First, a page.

Candidates battle fire, gain courage

Online Poster

By Scott Bort

Greg Elliot lit a flare and tossed it into a six-story concrete building.

“If you have any exposed skin, it will burn – so cover it up.” said Elliot in a voice muffled by his firefighter mask. “Ready to go up?”

I gripped my camera tighter, hoping that it would survive the night. I entered the burn tower and ascended a staircase with a ceiling of thick, dark smoke above me, heat approaching as I slowly walked up the steps with camera in hand.

On reaching the second floor, I saw two separate fires burning wooden pallets and straw. A window opened and a line of firefighter candidates fell into the tower from the window, a few feet from the fire. The intense heat came closer as I maneuvered to take my pictures.

But as intense as it was for me, the candidates of the University of Illinois Fire Service Institute’s Fall Fire Academy saw much worse as they worked their way toward becoming certified professional firefighters.

Candidates are brought into a live fire burn on the first day of the academy to help get them adjusted to the conditions of a fire.

“I didn’t expect us to be in burns quite as fast,” said Dana Jennings of the Ottawa Fire Department.

Once in the fire, the candidates changed their story.

“It’s kinda like a sick obsession – it’s cool,” Jennings said. “It was awesome to be in the fires, that close to the fire.”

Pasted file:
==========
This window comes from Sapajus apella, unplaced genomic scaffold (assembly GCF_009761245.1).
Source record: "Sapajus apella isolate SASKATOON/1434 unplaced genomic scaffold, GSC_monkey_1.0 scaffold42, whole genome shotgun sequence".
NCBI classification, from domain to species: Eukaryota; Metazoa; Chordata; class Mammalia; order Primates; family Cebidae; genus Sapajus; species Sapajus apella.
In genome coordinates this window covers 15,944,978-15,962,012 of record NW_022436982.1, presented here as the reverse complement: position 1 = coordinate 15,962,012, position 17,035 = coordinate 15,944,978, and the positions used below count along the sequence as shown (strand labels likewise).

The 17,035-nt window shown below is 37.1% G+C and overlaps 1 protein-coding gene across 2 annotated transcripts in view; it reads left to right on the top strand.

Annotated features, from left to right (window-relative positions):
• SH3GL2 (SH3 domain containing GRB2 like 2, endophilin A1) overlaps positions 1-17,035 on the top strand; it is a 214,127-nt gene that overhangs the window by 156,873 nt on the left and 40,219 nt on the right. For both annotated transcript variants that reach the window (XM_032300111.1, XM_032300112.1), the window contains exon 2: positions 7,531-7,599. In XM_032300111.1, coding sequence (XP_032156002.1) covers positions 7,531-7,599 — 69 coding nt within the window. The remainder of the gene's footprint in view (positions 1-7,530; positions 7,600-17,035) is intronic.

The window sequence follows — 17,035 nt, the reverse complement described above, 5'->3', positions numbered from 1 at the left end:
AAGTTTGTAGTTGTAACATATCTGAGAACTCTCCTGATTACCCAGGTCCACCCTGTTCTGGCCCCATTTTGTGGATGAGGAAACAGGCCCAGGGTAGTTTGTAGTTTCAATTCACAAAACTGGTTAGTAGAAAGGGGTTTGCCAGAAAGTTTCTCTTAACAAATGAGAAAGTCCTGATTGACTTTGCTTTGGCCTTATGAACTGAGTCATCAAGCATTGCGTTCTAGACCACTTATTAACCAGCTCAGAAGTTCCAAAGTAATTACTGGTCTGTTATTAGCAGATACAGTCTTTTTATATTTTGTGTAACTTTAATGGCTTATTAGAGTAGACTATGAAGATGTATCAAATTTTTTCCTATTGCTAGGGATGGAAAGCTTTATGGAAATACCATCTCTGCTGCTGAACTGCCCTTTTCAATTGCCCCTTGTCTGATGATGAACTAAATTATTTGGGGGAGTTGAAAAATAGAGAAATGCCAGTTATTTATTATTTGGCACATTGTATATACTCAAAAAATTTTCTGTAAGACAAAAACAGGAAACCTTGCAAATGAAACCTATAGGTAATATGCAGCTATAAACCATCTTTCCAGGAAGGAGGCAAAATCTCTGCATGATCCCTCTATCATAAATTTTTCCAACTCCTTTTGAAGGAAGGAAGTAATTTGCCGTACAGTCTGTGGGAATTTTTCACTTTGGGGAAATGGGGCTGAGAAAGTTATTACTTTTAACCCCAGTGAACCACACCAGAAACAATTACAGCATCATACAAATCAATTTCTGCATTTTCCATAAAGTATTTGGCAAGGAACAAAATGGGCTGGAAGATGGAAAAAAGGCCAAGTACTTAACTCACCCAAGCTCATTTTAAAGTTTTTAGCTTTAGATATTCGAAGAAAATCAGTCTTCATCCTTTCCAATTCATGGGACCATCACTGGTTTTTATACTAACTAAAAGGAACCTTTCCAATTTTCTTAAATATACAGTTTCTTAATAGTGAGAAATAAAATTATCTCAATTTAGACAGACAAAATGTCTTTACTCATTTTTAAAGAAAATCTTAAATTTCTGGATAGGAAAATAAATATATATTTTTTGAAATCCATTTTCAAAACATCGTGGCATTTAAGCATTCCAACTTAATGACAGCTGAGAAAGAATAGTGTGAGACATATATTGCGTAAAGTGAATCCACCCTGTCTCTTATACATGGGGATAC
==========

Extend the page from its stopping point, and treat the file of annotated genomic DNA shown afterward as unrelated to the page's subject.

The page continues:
Each candidates was required to carry a bright orange water bottle at all times – a reminder to stay hydrated.

“For every 20 minutes that firefighters are in (a burning building), they will lose about two liters of fluid,” said Brian Brauer, program director for fire fighting at the IFSI. “Firefighters’ core temperatures have been recorded as high as 106 degrees Fahrenheit, and this type of core temperature elevation is significant enough to affect the cardiovascular system.”

Alpha consisted of seven candidates from around Illinois. Instead of a name, each was called by his or her shift and number.

“We do this,” said instructor Brad Bone, “to remind them that they are candidates and they will have to earn their name.” ÿ

Although Alpha struggled to work as a team in the beginning, “by the first night drill… Alpha really started to come together,” said Justin Twaddle of the Quincy F.D. “And our last night drill in the ‘taxpayer’ (a two-story burn building) is when you could really see it.”

Each working shift is critiqued – both privately and in front of their peers – after each live five drill.

“For the later drills, we critique on two things: We look if they are at the minimum passing standards and if they are at the level they need to be at to move on in the program,” Brauer said.

After graduation, the candidates – now full-fledged firefighters – are looking forward to voluntary classes in Auto Extrication and Technical Rescue at the Institute.

Chris Patterson of the Quincy F.D. said, “It’s not just a job, it’s just a way of life.”

Members of Alpha started rotations at their respective firehouses within a few days of graduation.